• How do we resolve the problems? It turns out that it's easiest to resolve the two problems separately.
• We're going to ignore the unary operators for this discussion.

### Adding Precedence to the Expression Grammar

• How do we handle precedence?
• By considering what's wrong with the misparsed tree.
• By dividing expressions up into categories to eliminate such problems.
• What's wrong with that tree?
• There's a subtree of a "multiplication tree" that contains unparenthesized addition.
• What does this suggest about categories? That we need a category for "does not include unparenthesized addition". We'll call this category `Term`.
• What is a `Term`? Something that may include multiplication but does not include no unparenthesized addition.
• What other categories do we need? We also need a category for stuff that can include addition.
• It could be "stuff that includes unparenthesized addition". We might call this `AddExp`
• It could be "stuff that may (but need not) include unparenthesized addition".
• Which do you prefer? We'll use the second, since it's close to our definition of `Term`.
• We observe that there are two possibilities for `Term`.
• Something that includes multiplication as the "top level" operation.
• Something that doesn't include multiplication as the "top level" operation. We'll call this `Factor`.
• What expressions include multiplication as the top level operation? We need multiplication. We also need safe "arguments". But we've defined such safe arguments as `Term`s.
```Term ::= Term MulOp Term
MulOp ::= '*' | '/'
```
• What are the other `Term`s? Those that don't include multiplication. We've already called those `Factor`s.
```Term ::= Factor
```
• What are the factors? The expressions that include parentheses and the base expressions.
```Factor ::= '(' + Exp + ')'
Factor ::= num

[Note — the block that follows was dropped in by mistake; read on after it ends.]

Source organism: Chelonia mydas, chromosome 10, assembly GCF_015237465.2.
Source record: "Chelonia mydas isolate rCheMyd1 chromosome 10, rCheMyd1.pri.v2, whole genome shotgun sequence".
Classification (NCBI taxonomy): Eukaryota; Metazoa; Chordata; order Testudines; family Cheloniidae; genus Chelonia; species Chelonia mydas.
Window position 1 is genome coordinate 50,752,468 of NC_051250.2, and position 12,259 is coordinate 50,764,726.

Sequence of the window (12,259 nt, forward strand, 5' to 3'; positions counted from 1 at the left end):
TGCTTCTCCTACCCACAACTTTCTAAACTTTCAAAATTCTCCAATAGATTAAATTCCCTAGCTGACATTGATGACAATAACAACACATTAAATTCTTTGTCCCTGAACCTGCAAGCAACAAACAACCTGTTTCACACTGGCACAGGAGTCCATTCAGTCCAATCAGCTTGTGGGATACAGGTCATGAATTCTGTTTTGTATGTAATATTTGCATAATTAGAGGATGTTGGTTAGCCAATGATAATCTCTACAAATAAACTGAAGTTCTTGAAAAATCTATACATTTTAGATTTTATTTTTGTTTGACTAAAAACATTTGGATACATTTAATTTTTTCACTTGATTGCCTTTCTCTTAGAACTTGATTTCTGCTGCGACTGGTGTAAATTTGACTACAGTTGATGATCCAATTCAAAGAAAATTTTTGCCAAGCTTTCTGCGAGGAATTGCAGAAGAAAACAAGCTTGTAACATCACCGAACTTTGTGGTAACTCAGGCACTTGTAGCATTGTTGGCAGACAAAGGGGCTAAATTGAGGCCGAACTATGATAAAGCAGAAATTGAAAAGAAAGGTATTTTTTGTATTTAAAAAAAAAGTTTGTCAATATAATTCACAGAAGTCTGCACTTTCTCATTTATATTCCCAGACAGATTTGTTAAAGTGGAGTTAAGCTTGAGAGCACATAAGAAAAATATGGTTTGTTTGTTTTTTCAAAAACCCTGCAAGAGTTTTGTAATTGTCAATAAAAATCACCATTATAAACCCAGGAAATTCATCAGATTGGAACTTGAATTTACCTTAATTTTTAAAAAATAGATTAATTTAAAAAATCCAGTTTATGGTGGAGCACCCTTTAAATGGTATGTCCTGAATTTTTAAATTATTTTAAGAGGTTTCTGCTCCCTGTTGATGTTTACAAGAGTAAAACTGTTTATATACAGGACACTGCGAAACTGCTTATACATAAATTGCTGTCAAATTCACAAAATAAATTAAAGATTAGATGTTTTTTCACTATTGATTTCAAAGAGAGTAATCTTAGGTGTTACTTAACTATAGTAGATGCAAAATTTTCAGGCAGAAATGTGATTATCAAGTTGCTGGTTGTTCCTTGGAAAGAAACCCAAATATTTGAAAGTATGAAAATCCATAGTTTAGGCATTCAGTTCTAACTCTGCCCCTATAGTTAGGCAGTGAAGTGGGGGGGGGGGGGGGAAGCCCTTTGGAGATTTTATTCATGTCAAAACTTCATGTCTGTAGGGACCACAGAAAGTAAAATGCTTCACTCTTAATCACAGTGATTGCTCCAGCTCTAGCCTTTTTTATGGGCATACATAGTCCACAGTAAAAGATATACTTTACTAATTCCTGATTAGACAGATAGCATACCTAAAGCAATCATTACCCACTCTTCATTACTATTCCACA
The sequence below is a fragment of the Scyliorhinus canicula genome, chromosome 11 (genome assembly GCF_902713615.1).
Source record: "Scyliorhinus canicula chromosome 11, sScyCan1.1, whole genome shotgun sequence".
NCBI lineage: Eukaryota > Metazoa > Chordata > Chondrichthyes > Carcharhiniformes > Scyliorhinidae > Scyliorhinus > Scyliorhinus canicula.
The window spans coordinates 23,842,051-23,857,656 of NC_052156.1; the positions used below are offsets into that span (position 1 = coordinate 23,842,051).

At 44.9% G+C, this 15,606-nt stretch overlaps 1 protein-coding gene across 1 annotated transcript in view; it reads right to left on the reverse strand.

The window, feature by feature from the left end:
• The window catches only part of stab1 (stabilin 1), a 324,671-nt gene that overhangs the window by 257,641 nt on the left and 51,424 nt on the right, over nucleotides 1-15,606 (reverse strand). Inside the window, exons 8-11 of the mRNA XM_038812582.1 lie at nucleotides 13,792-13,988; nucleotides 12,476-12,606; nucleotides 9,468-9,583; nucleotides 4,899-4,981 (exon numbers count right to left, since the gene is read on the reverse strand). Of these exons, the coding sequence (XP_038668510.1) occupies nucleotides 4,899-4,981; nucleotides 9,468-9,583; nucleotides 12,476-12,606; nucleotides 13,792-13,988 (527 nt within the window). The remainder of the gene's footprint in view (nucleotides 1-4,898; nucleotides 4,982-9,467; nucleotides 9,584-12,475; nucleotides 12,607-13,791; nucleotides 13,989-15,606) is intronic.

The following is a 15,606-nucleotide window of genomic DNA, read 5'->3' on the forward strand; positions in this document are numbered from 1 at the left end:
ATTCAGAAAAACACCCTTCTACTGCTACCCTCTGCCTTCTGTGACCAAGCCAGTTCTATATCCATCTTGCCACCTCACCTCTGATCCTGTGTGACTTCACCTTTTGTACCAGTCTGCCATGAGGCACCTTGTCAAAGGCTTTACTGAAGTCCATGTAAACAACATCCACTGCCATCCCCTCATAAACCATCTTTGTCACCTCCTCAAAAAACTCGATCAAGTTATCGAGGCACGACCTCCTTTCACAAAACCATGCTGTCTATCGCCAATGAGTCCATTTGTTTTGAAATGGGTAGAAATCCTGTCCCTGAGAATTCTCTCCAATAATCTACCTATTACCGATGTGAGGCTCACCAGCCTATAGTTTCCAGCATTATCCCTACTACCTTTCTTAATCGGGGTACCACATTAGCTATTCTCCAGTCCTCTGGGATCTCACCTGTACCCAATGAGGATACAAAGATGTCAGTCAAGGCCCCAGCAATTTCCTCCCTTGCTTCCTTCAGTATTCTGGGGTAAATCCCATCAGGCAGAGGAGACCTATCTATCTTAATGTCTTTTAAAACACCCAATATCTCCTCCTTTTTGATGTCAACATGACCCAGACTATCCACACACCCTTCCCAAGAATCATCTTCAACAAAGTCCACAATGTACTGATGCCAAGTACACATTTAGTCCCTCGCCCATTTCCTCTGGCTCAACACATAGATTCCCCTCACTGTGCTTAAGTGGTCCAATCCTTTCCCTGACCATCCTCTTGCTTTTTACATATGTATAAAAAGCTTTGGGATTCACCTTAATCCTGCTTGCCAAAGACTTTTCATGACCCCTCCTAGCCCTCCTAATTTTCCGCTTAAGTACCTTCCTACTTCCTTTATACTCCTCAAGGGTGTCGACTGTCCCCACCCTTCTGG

Factor ::= id
```
• Now, let's return to general expressions. These may or may not include addition at the root.
• As with `Term`, we can separate them into those that do and those that don't.
```Exp ::= Exp AddOp Exp
Exp ::= Term
```
• Have we eliminated the problem with precedence? If we try to misparse our original expression, we'll find that we can't even parse it.
• Do we have the same language? Informally, yes. It's clear that we haven't added any strings. Have we removed any? No, but I wouldn't want to try to argue that.

### Adding Associativity to the Expression Grammar

• Have we solved the precedence problem? No. You'll observe that we can still misparse the original expression (although with a different tree).
• How do we handle precedence?
• By considering which tree is correct.
• By considering why the incorrect tree is incorrect.
• By trying to change the grammar to eliminate the incorrect tree.
• Why is the incorrect tree incorrect? Because there is unparenthesized subtraction to "the right of" subtraction.
• What should we do? Come up with a category for "no unparenthesized subtraction".
• Do we have such a category? Yes, we called it `Term`.
```Exp ::= Exp AddOp Term
```
• Are there other similar areas we must worry about?. Yes, we'll need to worry about repeated division (or multiplication). We can use the same strategy.
```Term ::= Term MulOp Factor
```
• Have we changed the language? No, but the proof is more difficult.

### The Final Grammar

• Here is our unambiguous grammar, so far.
```Exp ::= Exp AddOp Term
|  Term
Term ::= Term MulOp Factor
|  Factor
Factor ::= '(' Exp ')'
|  num
|  id
```
• We could further extend this grammar in many ways.
• Include the unary operators. Note that each at most one unary operator is typically used (e.g., `-+num` is meaningless, as is `---num`).
• Include exponentiation. Is exponentiation left or right associative?
• Include other operations.
• Function calls.
• ...
• These extensions are left as an exercise to the reader.

Back to Grammars and parsing, continued. On to Predictive parsing.

History

• Created Friday, September 18, 1998. Parts taken from the outline of the previous class (everything on the expression grammar).
• Monday, September 21, 1998. Moved discussion of recursive-descent parsing to the next outline.

Disclaimer Often, these pages were created "on the fly" with little, if any, proofreading. Any or all of the information on the pages may be incorrect. Please contact me if you notice errors.